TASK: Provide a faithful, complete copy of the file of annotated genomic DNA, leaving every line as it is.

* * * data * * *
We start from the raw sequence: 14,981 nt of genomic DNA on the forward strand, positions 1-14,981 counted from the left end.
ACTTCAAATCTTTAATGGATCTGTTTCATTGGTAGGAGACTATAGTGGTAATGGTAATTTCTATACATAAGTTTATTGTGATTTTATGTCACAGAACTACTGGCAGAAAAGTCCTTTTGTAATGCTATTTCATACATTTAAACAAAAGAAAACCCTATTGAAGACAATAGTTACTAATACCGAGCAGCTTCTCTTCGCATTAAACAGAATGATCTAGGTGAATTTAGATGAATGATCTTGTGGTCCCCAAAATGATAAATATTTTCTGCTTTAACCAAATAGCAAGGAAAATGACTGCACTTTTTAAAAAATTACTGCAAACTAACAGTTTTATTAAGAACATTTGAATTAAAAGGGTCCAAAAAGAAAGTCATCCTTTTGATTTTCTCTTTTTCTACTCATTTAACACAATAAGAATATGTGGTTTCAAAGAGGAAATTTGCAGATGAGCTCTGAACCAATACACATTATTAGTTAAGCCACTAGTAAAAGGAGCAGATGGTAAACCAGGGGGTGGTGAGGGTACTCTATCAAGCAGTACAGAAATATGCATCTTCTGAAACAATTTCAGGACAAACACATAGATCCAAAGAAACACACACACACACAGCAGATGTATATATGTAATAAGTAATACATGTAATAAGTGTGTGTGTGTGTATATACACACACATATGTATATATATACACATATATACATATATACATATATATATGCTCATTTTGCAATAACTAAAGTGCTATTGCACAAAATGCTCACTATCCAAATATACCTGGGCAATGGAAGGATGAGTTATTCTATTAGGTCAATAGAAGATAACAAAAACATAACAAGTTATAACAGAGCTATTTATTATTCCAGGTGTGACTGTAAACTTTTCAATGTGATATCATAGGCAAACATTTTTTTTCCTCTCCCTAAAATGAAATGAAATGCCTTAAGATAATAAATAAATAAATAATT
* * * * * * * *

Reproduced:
We start from the raw sequence: 14,981 nt of genomic DNA on the forward strand, positions 1-14,981 counted from the left end.
ACTTCAAATCTTTAATGGATCTGTTTCATTGGTAGGAGACTATAGTGGTAATGGTAATTTCTATACATAAGTTTATTGTGATTTTATGTCACAGAACTACTGGCAGAAAAGTCCTTTTGTAATGCTATTTCATACATTTAAACAAAAGAAAACCCTATTGAAGACAATAGTTACTAATACCGAGCAGCTTCTCTTCGCATTAAACAGAATGATCTAGGTGAATTTAGATGAATGATCTTGTGGTCCCCAAAATGATAAATATTTTCTGCTTTAACCAAATAGCAAGGAAAATGACTGCACTTTTTAAAAAATTACTGCAAACTAACAGTTTTATTAAGAACATTTGAATTAAAAGGGTCCAAAAAGAAAGTCATCCTTTTGATTTTCTCTTTTTCTACTCATTTAACACAATAAGAATATGTGGTTTCAAAGAGGAAATTTGCAGATGAGCTCTGAACCAATACACATTATTAGTTAAGCCACTAGTAAAAGGAGCAGATGGTAAACCAGGGGGTGGTGAGGGTACTCTATCAAGCAGTACAGAAATATGCATCTTCTGAAACAATTTCAGGACAAACACATAGATCCAAAGAAACACACACACACACAGCAGATGTATATATGTAATAAGTAATACATGTAATAAGTGTGTGTGTGTGTATATACACACACATATGTATATATATACACATATATACATATATACATATATATATGCTCATTTTGCAATAACTAAAGTGCTATTGCACAAAATGCTCACTATCCAAATATACCTGGGCAATGGAAGGATGAGTTATTCTATTAGGTCAATAGAAGATAACAAAAACATAACAAGTTATAACAGAGCTATTTATTATTCCAGGTGTGACTGTAAACTTTTCAATGTGATATCATAGGCAAACATTTTTTTTCCTCTCCCTAAAATGAAATGAAATGCCTTAAGATAATAAATAAATAAATAATT